Katrina: Looters Are to be Expected
Tech Central Station has an interesting collection of articles on Hurricane Katrina and its aftermath.
Especially noteworthy is a piece by Lee Harris from yesterday entitled, “When the Moral Levee Breaks.” His thesis is that we should not be surprised, let alone outraged, at the looters amidst the rubble.
Adam Smith, who wrote The Wealth of Nations . . . made an immense to-do about the natural human “tendency to truck, barter, and exchange one good for another.” But Smith unfortunately did not address the question of humankind’s even more natural tendency to pilfer, rip off, and steal other people’s stuff. After all, in the Scotland of his time, people behaved themselves: the Calvinist clergy made sure of that.
Yet Smith’s failure to take humankind’s primordial instinct for theft was not unique; on the contrary, all political theorists of the modern era, from Rand to Rawls to Nozick have implicitly assumed that we are living in a world in which acts of theft are simply unthinkable — an unspeakable No No that protects our civilization in the same way that the levees around New Orleans were once considered to have protected its population from inundation.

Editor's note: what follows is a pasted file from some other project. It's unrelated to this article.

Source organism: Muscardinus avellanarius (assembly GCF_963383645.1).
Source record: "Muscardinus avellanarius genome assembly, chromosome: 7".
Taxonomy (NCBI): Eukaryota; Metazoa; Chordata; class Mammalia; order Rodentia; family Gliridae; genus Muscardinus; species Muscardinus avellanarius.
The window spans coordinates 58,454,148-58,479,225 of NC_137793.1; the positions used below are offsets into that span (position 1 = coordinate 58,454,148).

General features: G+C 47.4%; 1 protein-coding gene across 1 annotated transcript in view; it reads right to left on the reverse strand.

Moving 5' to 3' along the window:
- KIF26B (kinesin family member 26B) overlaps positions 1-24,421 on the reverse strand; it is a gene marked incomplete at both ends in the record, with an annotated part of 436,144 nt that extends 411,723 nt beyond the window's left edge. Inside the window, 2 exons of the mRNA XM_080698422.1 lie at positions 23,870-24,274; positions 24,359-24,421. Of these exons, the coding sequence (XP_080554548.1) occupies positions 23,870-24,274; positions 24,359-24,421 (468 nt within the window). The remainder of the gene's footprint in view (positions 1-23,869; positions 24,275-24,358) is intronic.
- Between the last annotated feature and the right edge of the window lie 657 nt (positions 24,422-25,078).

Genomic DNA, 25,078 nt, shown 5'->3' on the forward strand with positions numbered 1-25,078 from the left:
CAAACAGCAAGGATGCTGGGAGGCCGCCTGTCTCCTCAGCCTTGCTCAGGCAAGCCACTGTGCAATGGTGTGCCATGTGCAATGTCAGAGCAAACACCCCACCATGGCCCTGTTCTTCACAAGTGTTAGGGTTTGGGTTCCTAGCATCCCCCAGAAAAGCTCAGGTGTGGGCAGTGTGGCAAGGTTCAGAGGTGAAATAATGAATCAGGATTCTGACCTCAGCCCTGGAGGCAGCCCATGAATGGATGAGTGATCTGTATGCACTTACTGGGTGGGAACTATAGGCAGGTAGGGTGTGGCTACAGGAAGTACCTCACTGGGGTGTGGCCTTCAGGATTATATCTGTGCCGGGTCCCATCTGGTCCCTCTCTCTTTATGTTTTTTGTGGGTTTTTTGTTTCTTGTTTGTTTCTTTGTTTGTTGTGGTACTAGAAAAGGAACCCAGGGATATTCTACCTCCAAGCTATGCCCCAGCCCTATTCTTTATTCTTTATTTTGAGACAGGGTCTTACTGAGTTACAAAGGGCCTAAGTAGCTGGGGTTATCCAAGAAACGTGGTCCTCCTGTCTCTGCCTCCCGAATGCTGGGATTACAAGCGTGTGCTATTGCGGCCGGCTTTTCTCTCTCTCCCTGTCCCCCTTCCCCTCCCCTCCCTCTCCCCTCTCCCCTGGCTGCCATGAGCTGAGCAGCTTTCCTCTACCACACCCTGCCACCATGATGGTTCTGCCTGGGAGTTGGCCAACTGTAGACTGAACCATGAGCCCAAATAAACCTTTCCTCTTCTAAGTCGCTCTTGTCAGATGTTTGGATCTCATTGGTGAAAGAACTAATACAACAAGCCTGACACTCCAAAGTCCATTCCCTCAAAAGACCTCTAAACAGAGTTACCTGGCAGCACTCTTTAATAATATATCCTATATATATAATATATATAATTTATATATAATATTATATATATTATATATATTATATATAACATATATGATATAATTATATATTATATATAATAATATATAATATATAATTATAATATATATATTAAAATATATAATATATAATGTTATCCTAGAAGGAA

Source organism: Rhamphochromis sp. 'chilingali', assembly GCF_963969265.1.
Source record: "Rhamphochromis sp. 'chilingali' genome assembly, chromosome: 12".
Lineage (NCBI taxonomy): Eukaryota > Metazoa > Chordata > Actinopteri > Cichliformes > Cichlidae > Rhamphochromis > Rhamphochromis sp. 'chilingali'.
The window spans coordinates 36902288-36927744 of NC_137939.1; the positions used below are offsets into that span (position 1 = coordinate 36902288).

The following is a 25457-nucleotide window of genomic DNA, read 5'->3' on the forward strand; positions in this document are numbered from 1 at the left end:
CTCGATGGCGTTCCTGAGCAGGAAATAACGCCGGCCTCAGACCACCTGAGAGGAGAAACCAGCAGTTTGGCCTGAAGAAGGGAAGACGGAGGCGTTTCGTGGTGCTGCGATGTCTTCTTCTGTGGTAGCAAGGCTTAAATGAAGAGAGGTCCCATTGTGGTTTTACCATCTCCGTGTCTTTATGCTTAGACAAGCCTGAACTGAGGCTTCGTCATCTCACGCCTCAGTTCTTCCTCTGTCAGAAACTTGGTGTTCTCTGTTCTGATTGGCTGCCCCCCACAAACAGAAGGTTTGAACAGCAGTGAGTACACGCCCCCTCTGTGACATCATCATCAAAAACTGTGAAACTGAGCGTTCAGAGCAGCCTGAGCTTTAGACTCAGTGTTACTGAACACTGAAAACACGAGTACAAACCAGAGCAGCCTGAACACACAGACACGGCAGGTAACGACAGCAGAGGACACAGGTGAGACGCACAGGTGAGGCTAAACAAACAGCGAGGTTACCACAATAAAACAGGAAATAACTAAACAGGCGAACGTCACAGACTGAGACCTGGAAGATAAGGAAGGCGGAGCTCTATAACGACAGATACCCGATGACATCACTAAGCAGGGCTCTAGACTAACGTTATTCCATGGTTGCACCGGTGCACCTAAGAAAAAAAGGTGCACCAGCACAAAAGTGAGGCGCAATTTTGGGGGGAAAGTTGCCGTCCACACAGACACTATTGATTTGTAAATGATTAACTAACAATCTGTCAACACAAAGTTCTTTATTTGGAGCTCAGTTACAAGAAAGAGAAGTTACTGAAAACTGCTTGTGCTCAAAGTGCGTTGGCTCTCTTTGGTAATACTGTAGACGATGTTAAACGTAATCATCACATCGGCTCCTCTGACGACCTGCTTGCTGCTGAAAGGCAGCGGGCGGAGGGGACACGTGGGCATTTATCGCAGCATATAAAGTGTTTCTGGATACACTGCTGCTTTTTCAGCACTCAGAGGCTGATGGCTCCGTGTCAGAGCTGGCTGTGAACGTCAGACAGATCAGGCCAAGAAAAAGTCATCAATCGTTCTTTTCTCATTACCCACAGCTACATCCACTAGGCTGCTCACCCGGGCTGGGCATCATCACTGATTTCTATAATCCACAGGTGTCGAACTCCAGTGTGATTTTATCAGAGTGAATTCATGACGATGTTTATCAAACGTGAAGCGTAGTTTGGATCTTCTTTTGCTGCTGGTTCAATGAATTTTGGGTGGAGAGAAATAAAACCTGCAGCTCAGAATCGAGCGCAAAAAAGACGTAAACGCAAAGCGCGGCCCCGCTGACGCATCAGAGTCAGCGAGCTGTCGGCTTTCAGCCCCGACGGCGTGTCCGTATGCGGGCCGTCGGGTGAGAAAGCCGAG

Alas, none of these modern political theorists ever thought to ask themselves the question, “How did it come about that the societies of the West were provided with a moral levee against the flood of self-interested and non-altruistic individualists?”
What cries out for an explanation is not the looting, but the outrage of those who can’t understand how human beings can sink so low. The looters are the children of nature — but whose children are those who have been taught to despise them?
While not as fleshed out as I’d like, this is a sobering concept. Old school conservatives believe man is inherently evil and only behaves well under intense duress. I tend not to believe that but it’s hard not to when we see the complete failure of the social order that happened almost literally overnight in New Orleans.
So far, at least, I haven’t heard similar stories out of Biloxi, Mississippi and other equally hard hit areas. Maybe there’s a dark underbelly to laissez les bons temps rouler. Or maybe New Orleans is just where the cameras are.